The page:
About 180 employees and contractors will lose their jobs, mostly at the company’s Port Road bottling plant.
The closure is the latest sign of change on the top of Port Road, with a number of industrial users opting to leave their traditional location since the State Government rezoned the area to encourage residential development.
Coca-Cola Amatil group managing director Alison Watkins said the decision had come after a review of the company’s Australian supply chain network, which recommended increased production in Queensland and Western Australia, and the closure of SA manufacturing.
“The review found that further development of our facility at Thebarton in South Australia was constrained by its CBD location, site layout, dated infrastructure and expensive logistics,” Watkins said.
“This isn’t a decision we have taken lightly, but we know it will be important for ensuring our position in the market in the future.”
The company will invest $90 million in its facilities in Queensland, with other manufacturing activities shifted to Western Australia, Victoria and NSW.
“I want to take the opportunity to acknowledge our committed and hardworking manufacturing team in South Australia,” Watkins said.
“I know today’s announcement will be difficult for the team, many of whom have been part of Coca-Cola Amatil for many years. They are our priority as we work through this transition.”
She promised the company would work with each affected employee to provide financial counselling, personal support and assistance in finding new jobs. “Where feasible”, some permanent staff would be redeployed within the company.
Watkins said the closure of the South Australian facilities would save $20 million in costs from 2020.
Coca-Cola has been bottling its products at the Thebarton plant for 64 years, with the Port Road factory becoming a favourite site for school tours.
The top of Port Road has become an attractive site for new development after the State Government rezoned the section of the key corridor facing the parklands in 2013 to encourage housing development to take off in the long-standing industrial area.
Last year, InDaily reported that stationery manufacturer E.S. Wigg and Son offloaded its envelope business and sold its historic Port Road factory, opened in 1904, to a developer.
Later in the year the University of Adelaide sold its Thebarton campus, located partly in the former Faulding pharmaceutical factory, to a group of Adelaide developers led by Pep Rocca.
Former South Australian Integrated Design Commissioner Tim Horton said the departure of Coke from the site had been a “given in planning terms” for the past five years.
Interesting for this to be viewed as a bombshell, @mikesmithson7. Coke’s departure has be a given in planning terms for 5 years+… https://t.co/hhamEnolhd
— Timothy Horton (@timhorton_) February 21, 2017
A Coca-Cola Amatil spokesperson told InDaily the board had made the decision to close the Adelaide plant yesterday, and that it wasn’t yet in discussions with developers.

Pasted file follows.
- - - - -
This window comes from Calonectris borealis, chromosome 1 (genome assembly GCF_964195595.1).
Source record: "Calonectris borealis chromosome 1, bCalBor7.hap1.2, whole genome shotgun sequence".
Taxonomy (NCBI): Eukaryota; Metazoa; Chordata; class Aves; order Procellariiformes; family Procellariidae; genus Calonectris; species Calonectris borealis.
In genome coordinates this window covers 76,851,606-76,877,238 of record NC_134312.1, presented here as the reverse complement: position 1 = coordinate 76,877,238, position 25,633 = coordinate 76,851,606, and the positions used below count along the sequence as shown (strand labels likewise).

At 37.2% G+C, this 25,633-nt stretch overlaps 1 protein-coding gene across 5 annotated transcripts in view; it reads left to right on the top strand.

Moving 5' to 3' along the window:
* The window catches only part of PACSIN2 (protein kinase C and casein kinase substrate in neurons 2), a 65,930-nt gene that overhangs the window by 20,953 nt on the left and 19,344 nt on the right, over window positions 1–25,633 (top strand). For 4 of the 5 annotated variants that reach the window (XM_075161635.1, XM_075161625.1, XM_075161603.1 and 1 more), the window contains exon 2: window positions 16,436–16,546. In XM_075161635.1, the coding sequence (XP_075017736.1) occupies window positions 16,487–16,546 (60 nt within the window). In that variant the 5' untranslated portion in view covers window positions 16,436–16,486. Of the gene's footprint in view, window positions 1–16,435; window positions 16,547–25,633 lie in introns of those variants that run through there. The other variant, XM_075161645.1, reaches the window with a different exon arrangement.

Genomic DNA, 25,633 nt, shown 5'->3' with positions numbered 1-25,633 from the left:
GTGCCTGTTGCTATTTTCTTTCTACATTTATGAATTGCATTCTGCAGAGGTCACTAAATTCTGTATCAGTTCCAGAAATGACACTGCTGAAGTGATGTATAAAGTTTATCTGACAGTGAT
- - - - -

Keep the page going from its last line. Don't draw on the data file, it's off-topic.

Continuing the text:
She said the decision was based primarily on the size constraints of the site. While the value of the land was part of the decision, it wasn’t a “determining factor”.
“As you would expect, regardless of where a site is, land value is put into the mix,” she said.
The executive director of the Property Council, Daniel Gannon, said the Coca-Cola closure was a sign of the changing face of inner Adelaide.
“This isn’t a manufacturing decline story; this is a story about the urbane fabric of Adelaide changing,” Gannon told InDaily.
“While this is a difficult day for many South Australian families connected to the Coca-Cola business, it does seem likely that this site will be developed by a property developer, and that will create jobs for many more South Australians.”
He said the site was in a prime position, with excellent transport connections including light rail.
“It’s on the outskirts of the city. In any international city around the world, a location of that proximity to the CBD is worth an enormous amount of money. I don’t think this site is any different.”
InDaily asked Manufacturing Minister Kyam Maher about the potential impact of the rezoning on Coca-Cola’s decision-making.
He responded by echoing the company’s statement: “Coca Cola Amatil have advised their decision to close their manufacturing facility in Thebarton in 2019 was reached following a national review of their operations, based on an assessment that the site was constrained by its CBD location, site layout, dated infrastructure and expensive logistics.”
The workers at the site were told the news this morning.
Gino Gaddy, who has worked at the Thebarton plant for 15 years said he was unsure what he would do next.
“The main mood is just shock,” he told reporters.
SA Premier Jay Weatherill said he was “disappointed” that Coca Cola Amatil did not consult the State Government before the decision.
“Although we do note their observations that no amount of support would have changed their decision,” he said.
The premier said the company was also firm that electricity prices played no part.
Weatherill today announced an expansion of Murray Bridge processor Big River Pork, with the creation of 140 jobs.
He urged the media to focus on good news, not just the bad news.
“Frankly, if you keep giving prominence to the closure of Coca-Cola and not equal prominence to the opening of a plant with a similar number of jobs on the same day, of course people are going to have the perception that there is a negative situation in South Australia,” he said.
“We have had 17 months of continuous jobs growth – that means for every job that’s lost, we’ve replaced it, and we’ve grown additional jobs.”
Opposition Leader Bill Shorten said manufacturing jobs must be safeguarded.
“Very sad day for workers at Coca-Cola factories in SA. Australia must stand up for manufacturing jobs,” he posted on Twitter.
– with AAP
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